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Publication #VM226

Cetaceans 4th Grade Curriculum—Lesson 1: Starting to Learn about Whales1

Maia Patterson McGuire and Ruth Francis-Floyd2

Description

Students will start to learn about whales by reading a chapter book. Students will practice reading comprehension and writing skills by keeping a reading journal.

Objectives

By the conclusion of the activities, students will:

  • Be able to explain the differences between toothed whales and baleen whales

  • Be able to describe at least three different whale behaviors

  • Be able to define at least three new vocabulary words related to the book, The Wild Whale Watch

  • Demonstrate reading comprehension and writing skills by completing a reading journal

What You Will Need

  • Class set of The Wild Whale Watch (Magic School Bus series; ISBN 0-439-10990-6)

  • Copies of “My Reading Journal—The Wild Whale Watch” (one per student)

  • Optional: Copies of The Wild Whale Watch Word Search (This could also be used as a review activity later in the curriculum—e.g., after Lesson 10.)

  • Sticky notes

  • Optional: A word wall to keep sticky notes on

Standards

Florida Sunshine State Standards

English Language Arts

  • LAFS.4.W.1.1 Write opinion pieces on topics or texts, supporting a point of view with reasons and information.

  • LAFS.4.W.1.2 Write informative/explanatory texts to examine a topic and convey ideas and information clearly.

  • LAFS.4.W.1.3 Write narratives to develop real or imagined experiences or events using effective technique, descriptive details, and clear event sequences.

  • LAFS.4.RL.1.3 Describe in depth a character, setting, or event in a story or drama, drawing on specific details in the text (e.g., a character’s thoughts, words, or actions).

  • LAFS.4.RL.2.4 Determine the meaning of words and phrases as they are used in a text, including those that allude to significant characters found in mythology (e.g., Herculean).

  • LAFS.4.RL.2.6 Compare and contrast the point of view from which different stories are narrated, including the difference between first- and third-person narrations.

Visual Art

  • VA.4.C.1.1 Integrate ideas during the art-making process to convey meaning in personal works of art.

  • VA.4.S.3.2 Plan and produce art through ongoing practice of skills and techniques.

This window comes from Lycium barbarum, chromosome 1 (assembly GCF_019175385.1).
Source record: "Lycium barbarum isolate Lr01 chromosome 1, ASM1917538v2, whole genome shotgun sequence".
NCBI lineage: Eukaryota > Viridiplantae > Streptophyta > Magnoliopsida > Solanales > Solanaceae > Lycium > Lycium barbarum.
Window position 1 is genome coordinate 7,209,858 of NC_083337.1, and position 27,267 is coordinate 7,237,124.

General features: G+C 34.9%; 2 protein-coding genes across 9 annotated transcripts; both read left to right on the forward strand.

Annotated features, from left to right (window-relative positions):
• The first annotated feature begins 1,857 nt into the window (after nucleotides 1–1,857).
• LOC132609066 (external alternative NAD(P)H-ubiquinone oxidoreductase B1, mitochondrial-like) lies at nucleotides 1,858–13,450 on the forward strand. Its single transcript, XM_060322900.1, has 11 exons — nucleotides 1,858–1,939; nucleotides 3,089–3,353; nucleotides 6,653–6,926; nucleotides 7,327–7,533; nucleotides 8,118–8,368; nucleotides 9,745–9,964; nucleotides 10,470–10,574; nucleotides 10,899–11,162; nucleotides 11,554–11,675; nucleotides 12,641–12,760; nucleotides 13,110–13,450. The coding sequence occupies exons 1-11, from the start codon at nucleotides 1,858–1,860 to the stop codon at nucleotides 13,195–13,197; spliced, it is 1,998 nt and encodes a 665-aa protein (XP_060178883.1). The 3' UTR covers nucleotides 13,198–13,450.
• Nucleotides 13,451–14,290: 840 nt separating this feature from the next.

• VA.4.C.2.3 Develop and support ideas from various resources to create unique artworks.

Common Core Standards

ELA/Literacy

  • W.4.1 Write opinion pieces on topics or texts, supporting a point of view with reasons and information.

  • W.4.2 Write informative/explanatory texts to examine a topic and convey ideas and information clearly.

  • W.4.3 Write narratives to develop real or imagined experiences or events using effective technique, descriptive details, and clear event sequences.

  • RL.4.3 Describe in depth a character, setting, or event in a story or drama, drawing on specific details in the text (e.g., a character's thoughts, words, or actions).

  • RL.4.4 Determine the meaning of words and phrases as they are used in a text, including those that allude to significant characters found in mythology (e.g., Herculean).

  • RL.4.6 Compare and contrast the point of view from which different stories are narrated, including the difference between first- and third-person narrations.

Strategy

  1. Explain that the students will be completing parts of a journal as they read The Wild Whale Watch. There will be parts of the journal that they have to finish once they are done reading the book. At this point, pass out the journals to the students. Review the journal and explain the expectations and grading rubric.

    • Students will stop reading at the end of Chapter 1 and complete the first writing assignment (prediction). Direct students to the journal and review expectations.